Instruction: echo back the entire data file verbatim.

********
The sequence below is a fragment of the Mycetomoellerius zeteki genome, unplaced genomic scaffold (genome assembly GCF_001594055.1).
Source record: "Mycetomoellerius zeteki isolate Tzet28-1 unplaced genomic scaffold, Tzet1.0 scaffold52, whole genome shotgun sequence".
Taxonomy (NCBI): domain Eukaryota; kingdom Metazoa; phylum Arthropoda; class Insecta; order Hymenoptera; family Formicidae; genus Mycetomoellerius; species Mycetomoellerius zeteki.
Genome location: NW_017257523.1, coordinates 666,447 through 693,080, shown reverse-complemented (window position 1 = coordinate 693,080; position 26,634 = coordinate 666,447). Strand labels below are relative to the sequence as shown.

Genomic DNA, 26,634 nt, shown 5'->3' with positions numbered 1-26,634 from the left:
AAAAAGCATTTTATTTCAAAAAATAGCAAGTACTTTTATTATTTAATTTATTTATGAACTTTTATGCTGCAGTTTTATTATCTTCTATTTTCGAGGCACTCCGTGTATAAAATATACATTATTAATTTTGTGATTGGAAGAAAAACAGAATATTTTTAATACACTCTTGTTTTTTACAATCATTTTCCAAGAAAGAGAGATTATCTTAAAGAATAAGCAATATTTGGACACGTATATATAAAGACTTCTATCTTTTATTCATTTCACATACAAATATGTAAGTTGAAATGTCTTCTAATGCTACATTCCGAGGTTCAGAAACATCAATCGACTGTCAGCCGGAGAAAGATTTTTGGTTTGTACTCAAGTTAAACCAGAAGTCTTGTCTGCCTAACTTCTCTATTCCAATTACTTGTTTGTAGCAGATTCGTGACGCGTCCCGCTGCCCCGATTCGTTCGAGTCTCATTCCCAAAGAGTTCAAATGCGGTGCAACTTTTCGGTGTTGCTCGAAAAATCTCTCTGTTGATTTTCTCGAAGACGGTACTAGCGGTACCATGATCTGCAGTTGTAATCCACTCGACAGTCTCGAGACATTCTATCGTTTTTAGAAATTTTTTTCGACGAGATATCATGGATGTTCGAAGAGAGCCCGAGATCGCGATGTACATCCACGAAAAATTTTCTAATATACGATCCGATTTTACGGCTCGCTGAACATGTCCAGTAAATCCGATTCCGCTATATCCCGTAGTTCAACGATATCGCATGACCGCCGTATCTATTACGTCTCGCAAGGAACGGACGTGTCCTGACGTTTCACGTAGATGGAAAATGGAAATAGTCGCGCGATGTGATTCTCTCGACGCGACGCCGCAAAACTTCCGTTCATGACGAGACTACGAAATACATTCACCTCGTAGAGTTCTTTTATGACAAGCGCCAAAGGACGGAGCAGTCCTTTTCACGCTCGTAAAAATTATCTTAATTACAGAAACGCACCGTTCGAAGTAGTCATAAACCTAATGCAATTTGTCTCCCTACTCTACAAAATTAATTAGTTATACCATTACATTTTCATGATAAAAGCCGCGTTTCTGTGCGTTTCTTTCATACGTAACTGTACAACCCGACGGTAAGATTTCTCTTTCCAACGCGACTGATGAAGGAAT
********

The sequence below is a fragment of the Mycetomoellerius zeteki genome, unplaced genomic scaffold (genome assembly GCF_001594055.1).
Source record: "Mycetomoellerius zeteki isolate Tzet28-1 unplaced genomic scaffold, Tzet1.0 scaffold52, whole genome shotgun sequence".
Taxonomy (NCBI): domain Eukaryota; kingdom Metazoa; phylum Arthropoda; class Insecta; order Hymenoptera; family Formicidae; genus Mycetomoellerius; species Mycetomoellerius zeteki.
Genome location: NW_017257523.1, coordinates 666,447 through 693,080, shown reverse-complemented (window position 1 = coordinate 693,080; position 26,634 = coordinate 666,447). Strand labels below are relative to the sequence as shown.

Genomic DNA, 26,634 nt, shown 5'->3' with positions numbered 1-26,634 from the left:
AAAAAGCATTTTATTTCAAAAAATAGCAAGTACTTTTATTATTTAATTTATTTATGAACTTTTATGCTGCAGTTTTATTATCTTCTATTTTCGAGGCACTCCGTGTATAAAATATACATTATTAATTTTGTGATTGGAAGAAAAACAGAATATTTTTAATACACTCTTGTTTTTTACAATCATTTTCCAAGAAAGAGAGATTATCTTAAAGAATAAGCAATATTTGGACACGTATATATAAAGACTTCTATCTTTTATTCATTTCACATACAAATATGTAAGTTGAAATGTCTTCTAATGCTACATTCCGAGGTTCAGAAACATCAATCGACTGTCAGCCGGAGAAAGATTTTTGGTTTGTACTCAAGTTAAACCAGAAGTCTTGTCTGCCTAACTTCTCTATTCCAATTACTTGTTTGTAGCAGATTCGTGACGCGTCCCGCTGCCCCGATTCGTTCGAGTCTCATTCCCAAAGAGTTCAAATGCGGTGCAACTTTTCGGTGTTGCTCGAAAAATCTCTCTGTTGATTTTCTCGAAGACGGTACTAGCGGTACCATGATCTGCAGTTGTAATCCACTCGACAGTCTCGAGACATTCTATCGTTTTTAGAAATTTTTTTCGACGAGATATCATGGATGTTCGAAGAGAGCCCGAGATCGCGATGTACATCCACGAAAAATTTTCTAATATACGATCCGATTTTACGGCTCGCTGAACATGTCCAGTAAATCCGATTCCGCTATATCCCGTAGTTCAACGATATCGCATGACCGCCGTATCTATTACGTCTCGCAAGGAACGGACGTGTCCTGACGTTTCACGTAGATGGAAAATGGAAATAGTCGCGCGATGTGATTCTCTCGACGCGACGCCGCAAAACTTCCGTTCATGACGAGACTACGAAATACATTCACCTCGTAGAGTTCTTTTATGACAAGCGCCAAAGGACGGAGCAGTCCTTTTCACGCTCGTAAAAATTATCTTAATTACAGAAACGCACCGTTCGAAGTAGTCATAAACCTAATGCAATTTGTCTCCCTACTCTACAAAATTAATTAGTTATACCATTACATTTTCATGATAAAAGCCGCGTTTCTGTGCGTTTCTTTCATACGTAACTGTACAACCCGACGGTAAGATTTCTCTTTCCAACGCGACTGATGAAGGAAT